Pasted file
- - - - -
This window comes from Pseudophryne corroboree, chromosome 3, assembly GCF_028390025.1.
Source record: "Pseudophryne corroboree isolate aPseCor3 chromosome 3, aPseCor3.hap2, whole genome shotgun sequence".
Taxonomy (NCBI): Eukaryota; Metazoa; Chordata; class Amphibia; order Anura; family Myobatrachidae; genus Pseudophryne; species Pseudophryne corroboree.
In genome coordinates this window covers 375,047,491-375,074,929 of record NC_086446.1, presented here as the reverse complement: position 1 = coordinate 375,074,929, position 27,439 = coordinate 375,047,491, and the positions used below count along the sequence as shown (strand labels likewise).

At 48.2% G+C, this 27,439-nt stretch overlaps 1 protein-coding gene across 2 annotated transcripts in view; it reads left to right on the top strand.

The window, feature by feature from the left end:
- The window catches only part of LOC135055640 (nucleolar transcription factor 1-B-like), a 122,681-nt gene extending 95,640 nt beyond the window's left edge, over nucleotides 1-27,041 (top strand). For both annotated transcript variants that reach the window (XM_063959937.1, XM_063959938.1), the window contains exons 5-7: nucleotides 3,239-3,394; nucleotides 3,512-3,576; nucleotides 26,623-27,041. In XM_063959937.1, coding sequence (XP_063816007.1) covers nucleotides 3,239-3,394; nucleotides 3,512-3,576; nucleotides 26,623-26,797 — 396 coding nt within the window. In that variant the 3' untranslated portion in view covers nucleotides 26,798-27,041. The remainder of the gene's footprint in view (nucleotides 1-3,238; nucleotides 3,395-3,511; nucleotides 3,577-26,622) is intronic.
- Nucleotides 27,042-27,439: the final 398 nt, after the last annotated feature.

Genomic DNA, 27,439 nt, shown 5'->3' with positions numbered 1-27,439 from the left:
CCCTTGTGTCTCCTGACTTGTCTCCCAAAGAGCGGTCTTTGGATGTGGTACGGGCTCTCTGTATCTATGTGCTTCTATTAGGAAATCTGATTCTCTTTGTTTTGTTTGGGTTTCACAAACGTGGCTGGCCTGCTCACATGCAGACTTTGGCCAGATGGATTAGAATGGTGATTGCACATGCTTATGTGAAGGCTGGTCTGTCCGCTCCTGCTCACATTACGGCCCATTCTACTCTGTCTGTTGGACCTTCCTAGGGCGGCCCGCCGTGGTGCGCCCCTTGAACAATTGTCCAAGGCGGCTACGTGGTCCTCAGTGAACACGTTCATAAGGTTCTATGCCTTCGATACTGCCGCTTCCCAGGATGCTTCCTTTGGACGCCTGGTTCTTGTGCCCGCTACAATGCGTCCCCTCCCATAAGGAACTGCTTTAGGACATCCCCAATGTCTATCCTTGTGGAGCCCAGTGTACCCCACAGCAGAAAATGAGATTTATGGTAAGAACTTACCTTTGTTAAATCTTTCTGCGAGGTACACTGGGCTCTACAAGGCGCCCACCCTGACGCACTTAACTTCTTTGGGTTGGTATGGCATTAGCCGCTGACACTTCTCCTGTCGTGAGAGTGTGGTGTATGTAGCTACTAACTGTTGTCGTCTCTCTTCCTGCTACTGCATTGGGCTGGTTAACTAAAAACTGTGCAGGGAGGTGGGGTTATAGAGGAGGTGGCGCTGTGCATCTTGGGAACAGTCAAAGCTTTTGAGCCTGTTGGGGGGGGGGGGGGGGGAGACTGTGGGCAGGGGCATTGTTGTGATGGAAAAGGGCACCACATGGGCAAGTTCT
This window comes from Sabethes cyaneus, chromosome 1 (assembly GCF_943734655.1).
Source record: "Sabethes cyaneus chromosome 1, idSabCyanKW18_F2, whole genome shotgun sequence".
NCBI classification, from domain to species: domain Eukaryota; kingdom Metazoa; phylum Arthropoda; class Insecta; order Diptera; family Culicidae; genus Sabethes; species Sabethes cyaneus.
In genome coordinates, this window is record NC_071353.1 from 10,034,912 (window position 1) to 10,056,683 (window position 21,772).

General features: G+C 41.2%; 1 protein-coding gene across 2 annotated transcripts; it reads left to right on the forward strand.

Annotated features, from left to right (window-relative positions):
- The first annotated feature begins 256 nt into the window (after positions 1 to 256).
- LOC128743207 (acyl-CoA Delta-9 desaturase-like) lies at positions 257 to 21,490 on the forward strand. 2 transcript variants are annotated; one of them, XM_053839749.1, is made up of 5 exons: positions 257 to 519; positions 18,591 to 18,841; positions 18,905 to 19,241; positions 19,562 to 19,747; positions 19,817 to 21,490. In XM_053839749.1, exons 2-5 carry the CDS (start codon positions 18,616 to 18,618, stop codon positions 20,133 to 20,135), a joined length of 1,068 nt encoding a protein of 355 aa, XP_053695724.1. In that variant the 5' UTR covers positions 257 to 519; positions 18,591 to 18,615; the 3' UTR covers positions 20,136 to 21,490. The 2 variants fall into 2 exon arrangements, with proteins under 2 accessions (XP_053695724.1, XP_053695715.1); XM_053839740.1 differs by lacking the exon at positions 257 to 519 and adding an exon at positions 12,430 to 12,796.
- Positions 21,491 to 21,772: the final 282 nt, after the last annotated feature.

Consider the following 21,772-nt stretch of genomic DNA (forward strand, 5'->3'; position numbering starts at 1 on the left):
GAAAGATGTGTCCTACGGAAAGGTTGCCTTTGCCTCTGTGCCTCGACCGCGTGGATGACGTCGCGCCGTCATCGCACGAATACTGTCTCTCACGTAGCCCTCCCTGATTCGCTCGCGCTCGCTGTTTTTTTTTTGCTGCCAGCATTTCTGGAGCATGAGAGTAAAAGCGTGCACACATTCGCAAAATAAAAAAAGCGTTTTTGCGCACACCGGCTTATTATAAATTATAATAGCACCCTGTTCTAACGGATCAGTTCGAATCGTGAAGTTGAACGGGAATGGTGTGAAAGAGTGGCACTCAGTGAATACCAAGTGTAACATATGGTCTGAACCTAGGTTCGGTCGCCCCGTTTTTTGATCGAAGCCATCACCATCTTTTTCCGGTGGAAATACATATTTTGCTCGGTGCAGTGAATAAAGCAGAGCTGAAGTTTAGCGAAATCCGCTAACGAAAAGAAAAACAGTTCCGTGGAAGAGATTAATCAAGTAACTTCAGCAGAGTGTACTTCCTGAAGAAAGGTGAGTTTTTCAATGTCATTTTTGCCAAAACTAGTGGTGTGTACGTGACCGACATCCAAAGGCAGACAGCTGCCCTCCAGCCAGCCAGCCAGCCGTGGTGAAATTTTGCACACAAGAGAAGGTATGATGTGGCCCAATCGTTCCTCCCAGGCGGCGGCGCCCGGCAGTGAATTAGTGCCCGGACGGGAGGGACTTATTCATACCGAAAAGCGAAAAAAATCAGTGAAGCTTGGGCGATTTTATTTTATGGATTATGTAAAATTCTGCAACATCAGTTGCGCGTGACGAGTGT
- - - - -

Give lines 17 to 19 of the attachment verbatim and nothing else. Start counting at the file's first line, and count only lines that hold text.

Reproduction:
- The first annotated feature begins 256 nt into the window (after positions 1 to 256).
- LOC128743207 (acyl-CoA Delta-9 desaturase-like) lies at positions 257 to 21,490 on the forward strand. 2 transcript variants are annotated; one of them, XM_053839749.1, is made up of 5 exons: positions 257 to 519; positions 18,591 to 18,841; positions 18,905 to 19,241; positions 19,562 to 19,747; positions 19,817 to 21,490. In XM_053839749.1, exons 2-5 carry the CDS (start codon positions 18,616 to 18,618, stop codon positions 20,133 to 20,135), a joined length of 1,068 nt encoding a protein of 355 aa, XP_053695724.1. In that variant the 5' UTR covers positions 257 to 519; positions 18,591 to 18,615; the 3' UTR covers positions 20,136 to 21,490. The 2 variants fall into 2 exon arrangements, with proteins under 2 accessions (XP_053695724.1, XP_053695715.1); XM_053839740.1 differs by lacking the exon at positions 257 to 519 and adding an exon at positions 12,430 to 12,796.
- Positions 21,491 to 21,772: the final 282 nt, after the last annotated feature.